The managers at Protégé picked out a basket of hedge funds and tracked their performance over the next 10 years. Warren Buffett picked the Vanguard 500 Index Fund Admiralty Shares and tracked them.
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Those 10 years just ended. And Buffett is a million dollars richer.
The basket of funds returned an average annual profit of about 2.2% over the period. Buffett’s index fund gave investors an average of 7.1% per year.
The hedge funds were humiliated, and Warren’s point was made.
And that got me thinking, if those hedge funds that are run by trained and experienced financial professionals couldn’t beat the stock market, could anybody?
So, I did a little testing of my own. And let me tell you, I wish Buffett had made that bet with me...
Your Undisputed Champion
I compared the returns of the SPDR S&P 500 ETF (SPY) — an electronically traded fund that tracks the performance of the S&P 500 index (much like the Vanguard one Buffett picked) — over the past 10 years with those of Warren Buffett himself.
The result surprised me, to say the least. I guess it shouldn’t have, since Buffett himself made the bet that money managers can’t beat the stock market. But after years and years of hearing about what a great investor Warren Buffett is, I suppose I thought he could do anything.
And he can do a lot. But apparently beating the stock market isn’t one of those things.
Mr. Buffett’s Berkshire Hathaway gave investors a solid triple-digit gain over the past decade. Class A shareholders saw their investment grow by 132%, or about 8.6% per year. That’s pretty impressive. It beat the hedge funds handily. It even beat the Vanguard index fund.
But the SPY ETF gave investors a total return of 140%. That’s about 9% annually. It’s not much better than Berkshire’s return, but it is better. And I’d rather have $1.10 than just $1.
So, if Buffett can’t beat the market, nobody can. Right?
Wrong. So, so wrong.
After comparing Berkshire and the index ETF, I decided to see how my investment advice had stacked up against the greatest. Who knew? Maybe I could underperform the market a little less than the greatest investor of the 20th century.
And again, let me tell you, I was amazed by what I found...
The investment advisory service I run with my colleague Briton Ryle outperformed both the index fund and Berkshire Hathaway! And not just by a little bit, either.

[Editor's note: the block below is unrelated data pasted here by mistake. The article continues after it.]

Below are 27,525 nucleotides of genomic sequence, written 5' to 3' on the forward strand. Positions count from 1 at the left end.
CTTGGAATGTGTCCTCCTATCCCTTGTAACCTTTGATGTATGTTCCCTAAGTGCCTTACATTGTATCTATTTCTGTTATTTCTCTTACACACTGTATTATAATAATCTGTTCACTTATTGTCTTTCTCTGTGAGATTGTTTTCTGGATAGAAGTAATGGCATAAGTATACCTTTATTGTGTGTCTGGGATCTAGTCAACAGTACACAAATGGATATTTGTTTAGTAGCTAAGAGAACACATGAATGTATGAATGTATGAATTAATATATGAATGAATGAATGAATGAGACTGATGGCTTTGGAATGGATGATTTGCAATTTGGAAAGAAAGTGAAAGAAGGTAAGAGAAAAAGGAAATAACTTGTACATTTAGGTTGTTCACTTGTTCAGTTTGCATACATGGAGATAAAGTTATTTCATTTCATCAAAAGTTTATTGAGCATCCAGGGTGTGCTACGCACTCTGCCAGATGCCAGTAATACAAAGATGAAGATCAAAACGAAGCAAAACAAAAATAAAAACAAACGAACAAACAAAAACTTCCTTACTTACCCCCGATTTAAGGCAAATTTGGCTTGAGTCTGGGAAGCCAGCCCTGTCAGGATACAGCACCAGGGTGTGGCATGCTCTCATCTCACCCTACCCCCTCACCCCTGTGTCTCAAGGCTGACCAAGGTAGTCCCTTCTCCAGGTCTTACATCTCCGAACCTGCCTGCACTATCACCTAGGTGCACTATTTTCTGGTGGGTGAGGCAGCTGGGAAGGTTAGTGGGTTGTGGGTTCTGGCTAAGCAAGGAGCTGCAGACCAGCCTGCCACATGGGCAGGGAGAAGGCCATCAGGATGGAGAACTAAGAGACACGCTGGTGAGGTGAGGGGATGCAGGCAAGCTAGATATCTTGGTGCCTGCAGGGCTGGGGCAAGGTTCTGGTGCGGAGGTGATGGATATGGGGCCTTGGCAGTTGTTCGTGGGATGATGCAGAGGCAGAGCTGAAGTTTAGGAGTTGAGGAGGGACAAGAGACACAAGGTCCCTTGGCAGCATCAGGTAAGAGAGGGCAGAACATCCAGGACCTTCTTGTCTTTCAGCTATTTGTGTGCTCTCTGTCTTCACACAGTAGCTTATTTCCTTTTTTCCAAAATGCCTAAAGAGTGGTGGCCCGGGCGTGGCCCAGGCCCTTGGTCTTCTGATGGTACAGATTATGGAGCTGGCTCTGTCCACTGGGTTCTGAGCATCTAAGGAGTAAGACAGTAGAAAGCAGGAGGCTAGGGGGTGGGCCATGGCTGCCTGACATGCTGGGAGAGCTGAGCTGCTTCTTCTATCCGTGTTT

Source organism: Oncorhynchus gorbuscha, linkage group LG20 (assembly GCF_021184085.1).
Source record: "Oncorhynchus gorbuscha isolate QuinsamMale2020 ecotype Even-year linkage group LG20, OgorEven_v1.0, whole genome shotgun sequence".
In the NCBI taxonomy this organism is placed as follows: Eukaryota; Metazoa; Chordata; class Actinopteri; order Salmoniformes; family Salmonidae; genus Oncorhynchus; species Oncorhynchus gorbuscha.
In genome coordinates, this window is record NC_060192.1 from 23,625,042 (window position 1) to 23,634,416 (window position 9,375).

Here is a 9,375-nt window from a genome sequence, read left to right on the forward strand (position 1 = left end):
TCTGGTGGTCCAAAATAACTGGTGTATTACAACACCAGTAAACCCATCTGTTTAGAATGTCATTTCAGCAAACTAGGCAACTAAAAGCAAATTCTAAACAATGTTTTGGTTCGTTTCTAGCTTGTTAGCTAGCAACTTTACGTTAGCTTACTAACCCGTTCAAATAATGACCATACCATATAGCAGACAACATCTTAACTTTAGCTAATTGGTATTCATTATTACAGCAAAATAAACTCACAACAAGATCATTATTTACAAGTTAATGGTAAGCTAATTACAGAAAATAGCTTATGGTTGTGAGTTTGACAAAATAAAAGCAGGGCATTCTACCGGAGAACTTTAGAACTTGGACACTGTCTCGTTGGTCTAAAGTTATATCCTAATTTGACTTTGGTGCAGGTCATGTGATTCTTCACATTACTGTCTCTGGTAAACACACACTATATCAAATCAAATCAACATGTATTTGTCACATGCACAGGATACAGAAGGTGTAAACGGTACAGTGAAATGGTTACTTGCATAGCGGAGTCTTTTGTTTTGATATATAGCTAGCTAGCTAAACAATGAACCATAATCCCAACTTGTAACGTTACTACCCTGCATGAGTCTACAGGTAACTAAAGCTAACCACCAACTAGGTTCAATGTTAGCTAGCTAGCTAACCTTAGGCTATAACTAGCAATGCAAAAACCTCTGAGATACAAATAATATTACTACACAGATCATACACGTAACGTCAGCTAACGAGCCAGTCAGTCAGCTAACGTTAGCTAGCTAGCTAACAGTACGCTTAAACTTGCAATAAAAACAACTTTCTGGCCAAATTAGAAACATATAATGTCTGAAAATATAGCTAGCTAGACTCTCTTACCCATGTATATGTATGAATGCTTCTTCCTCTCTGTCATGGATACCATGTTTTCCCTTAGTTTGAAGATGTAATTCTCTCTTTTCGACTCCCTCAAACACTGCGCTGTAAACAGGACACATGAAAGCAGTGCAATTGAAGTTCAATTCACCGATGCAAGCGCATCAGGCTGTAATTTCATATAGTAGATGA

After 10 years, investors who followed our strategy and advice saw their portfolios grow by nearly 650%! That’s more than four times more profits than either an index fund or Warren Buffett would have gotten you.
And what’s more impressive is that works out to an average annual growth rate of 21.87%!
That includes the worst market crash in recent history, by the way. At the depths of that, Berkshire shareholders were down 32%. That was better than anyone who’d bought SPY in January 2008. They were looking at a 38% loss.
The Wealth Advisory’s members? They were up 23%.
By the time the S&P was positive again, investors who followed our strategy and advice were up 115%. By the time Berkshire got back in the black, we were up nearly 300%.
So, I guess you can beat an index fund that tracks the stock market. And I guess you can beat your idol, too. Is this what they mean when they say the student has become the teacher?
Now, I’m not just telling you this to brag or give myself a pat on the back. I mean, maybe I’m bragging a little. I’m really impressed with myself, to be honest, and pretty pleased, too.
But the real reason I’m telling you this is because I want to make sure you realize that you don’t need hedge funds or money managers or millions to invest. You can do even better than Warren Buffett, the greatest investor of the past century, with just a little patience, a lot of research, and a hand from me and Brit.
And since The Wealth Advisory has been so resoundingly successful, I want to celebrate by letting you in on some of our best (and most closely guarded) investments and strategies for saving and growing lasting wealth.
Don’t wait another minute to start beating Wall Street at its own game. Every second you delay is a second you could be earning more profits than Warren Buffett himself.
To (growing) your wealth,
After graduating Cum Laude in finance and economics, Jason analyzed complex projects and budgets for the U.S. Army. Then, at Morgan Stanley, he led the assistants' team for the North American repo sales desk, responsible for hundreds of multibillion-dollar trades every day. Jason is the assistant editor for The Wealth Advisory income stock newsletter. He also contributes regularly to Wealth Daily. To learn more about Jason, click here.